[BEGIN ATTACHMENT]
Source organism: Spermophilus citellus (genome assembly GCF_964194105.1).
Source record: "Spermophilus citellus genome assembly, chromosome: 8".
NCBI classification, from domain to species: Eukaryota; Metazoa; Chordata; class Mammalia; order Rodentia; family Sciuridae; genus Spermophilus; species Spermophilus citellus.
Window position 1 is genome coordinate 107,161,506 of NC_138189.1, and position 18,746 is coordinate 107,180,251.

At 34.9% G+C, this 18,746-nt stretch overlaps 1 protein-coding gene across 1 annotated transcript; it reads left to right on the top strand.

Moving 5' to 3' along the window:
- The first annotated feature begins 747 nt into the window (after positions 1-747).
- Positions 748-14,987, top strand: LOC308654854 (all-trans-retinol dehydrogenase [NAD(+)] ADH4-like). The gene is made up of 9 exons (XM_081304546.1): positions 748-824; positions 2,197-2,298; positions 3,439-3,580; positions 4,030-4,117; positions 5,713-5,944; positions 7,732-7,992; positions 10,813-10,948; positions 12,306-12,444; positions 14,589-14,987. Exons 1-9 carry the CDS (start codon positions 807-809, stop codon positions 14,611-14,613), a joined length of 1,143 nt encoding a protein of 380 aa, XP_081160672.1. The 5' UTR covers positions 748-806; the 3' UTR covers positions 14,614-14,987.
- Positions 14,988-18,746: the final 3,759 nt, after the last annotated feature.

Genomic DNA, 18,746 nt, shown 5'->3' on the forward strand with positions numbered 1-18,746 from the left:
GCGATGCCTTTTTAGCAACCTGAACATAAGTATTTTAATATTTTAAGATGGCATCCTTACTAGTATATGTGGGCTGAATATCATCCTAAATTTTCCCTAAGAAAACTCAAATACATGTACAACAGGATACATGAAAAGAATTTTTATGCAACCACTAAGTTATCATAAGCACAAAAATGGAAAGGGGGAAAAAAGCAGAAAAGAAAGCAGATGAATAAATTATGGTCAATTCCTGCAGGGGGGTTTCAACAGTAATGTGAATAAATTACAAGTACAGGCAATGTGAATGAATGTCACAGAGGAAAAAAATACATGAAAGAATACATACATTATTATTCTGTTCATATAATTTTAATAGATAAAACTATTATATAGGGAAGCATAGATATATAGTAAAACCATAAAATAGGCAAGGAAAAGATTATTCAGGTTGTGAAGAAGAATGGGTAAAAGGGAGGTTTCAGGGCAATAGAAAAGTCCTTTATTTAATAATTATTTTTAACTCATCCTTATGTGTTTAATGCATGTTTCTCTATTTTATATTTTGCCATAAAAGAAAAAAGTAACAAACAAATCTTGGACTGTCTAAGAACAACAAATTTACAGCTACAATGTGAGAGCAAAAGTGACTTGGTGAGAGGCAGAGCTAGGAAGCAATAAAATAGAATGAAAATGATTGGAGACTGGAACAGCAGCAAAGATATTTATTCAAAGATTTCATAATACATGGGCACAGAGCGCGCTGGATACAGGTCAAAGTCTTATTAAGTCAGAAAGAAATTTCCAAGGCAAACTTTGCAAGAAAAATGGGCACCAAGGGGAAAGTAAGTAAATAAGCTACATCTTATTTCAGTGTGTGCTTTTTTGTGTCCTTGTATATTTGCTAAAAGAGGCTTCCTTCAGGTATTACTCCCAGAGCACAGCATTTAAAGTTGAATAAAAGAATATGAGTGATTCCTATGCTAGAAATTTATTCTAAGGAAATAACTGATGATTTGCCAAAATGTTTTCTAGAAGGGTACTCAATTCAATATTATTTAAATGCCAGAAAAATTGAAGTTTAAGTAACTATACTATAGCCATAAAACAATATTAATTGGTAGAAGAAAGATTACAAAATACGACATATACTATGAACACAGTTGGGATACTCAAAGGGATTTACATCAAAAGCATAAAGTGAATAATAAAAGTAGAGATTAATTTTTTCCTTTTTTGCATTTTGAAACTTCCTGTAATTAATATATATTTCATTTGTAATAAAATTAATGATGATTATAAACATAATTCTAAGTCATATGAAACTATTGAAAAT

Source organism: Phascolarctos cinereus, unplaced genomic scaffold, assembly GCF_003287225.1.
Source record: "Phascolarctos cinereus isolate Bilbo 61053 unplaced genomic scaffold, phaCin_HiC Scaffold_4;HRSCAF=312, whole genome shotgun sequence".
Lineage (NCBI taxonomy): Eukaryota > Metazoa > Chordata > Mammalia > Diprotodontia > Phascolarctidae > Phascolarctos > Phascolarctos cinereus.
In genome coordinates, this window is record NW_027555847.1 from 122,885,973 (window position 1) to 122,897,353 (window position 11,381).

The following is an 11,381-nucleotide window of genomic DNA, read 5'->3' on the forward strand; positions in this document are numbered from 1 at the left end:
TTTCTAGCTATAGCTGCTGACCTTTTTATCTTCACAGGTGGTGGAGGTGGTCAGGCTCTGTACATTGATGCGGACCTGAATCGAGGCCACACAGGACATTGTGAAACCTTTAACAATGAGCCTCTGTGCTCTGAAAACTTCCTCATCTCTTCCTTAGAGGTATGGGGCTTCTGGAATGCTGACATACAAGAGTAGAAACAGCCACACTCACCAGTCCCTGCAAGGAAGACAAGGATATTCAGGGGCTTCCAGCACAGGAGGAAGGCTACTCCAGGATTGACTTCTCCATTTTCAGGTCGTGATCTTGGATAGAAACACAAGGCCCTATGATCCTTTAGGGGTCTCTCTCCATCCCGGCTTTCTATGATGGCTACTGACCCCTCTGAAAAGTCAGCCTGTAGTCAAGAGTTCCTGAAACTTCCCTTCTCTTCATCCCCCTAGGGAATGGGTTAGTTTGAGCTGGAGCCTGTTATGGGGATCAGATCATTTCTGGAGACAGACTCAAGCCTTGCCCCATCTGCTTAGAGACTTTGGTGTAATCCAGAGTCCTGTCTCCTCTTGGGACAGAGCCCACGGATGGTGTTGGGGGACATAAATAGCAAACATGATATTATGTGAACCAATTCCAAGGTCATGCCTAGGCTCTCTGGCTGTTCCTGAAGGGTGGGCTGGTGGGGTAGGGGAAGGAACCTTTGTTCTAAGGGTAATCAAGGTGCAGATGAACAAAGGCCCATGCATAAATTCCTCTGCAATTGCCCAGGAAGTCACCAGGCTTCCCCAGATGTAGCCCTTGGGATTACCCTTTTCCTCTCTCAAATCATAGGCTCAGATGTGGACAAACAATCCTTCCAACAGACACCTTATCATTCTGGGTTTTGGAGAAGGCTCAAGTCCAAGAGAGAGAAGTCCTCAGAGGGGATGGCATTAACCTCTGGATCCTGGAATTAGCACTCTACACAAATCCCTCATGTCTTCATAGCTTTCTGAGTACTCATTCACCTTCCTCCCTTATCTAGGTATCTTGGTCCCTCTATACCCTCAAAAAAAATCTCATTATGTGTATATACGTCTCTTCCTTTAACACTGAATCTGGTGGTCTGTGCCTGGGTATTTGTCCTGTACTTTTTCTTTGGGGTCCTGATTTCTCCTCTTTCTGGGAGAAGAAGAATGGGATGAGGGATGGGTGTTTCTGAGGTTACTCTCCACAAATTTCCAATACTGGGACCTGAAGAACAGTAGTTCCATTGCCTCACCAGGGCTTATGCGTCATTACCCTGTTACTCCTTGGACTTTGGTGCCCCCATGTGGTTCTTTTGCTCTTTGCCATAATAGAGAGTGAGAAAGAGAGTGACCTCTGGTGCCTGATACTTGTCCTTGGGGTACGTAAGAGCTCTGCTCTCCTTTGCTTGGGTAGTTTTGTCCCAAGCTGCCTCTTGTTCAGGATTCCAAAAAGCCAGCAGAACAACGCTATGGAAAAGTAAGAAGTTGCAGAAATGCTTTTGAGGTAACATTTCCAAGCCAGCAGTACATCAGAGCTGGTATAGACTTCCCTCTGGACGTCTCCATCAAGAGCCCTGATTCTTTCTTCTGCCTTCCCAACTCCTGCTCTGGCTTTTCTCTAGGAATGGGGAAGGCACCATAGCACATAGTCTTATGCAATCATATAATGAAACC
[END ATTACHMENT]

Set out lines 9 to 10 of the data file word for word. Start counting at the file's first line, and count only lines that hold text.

- Positions 14,988-18,746: the final 3,759 nt, after the last annotated feature.

Genomic DNA, 18,746 nt, shown 5'->3' on the forward strand with positions numbered 1-18,746 from the left: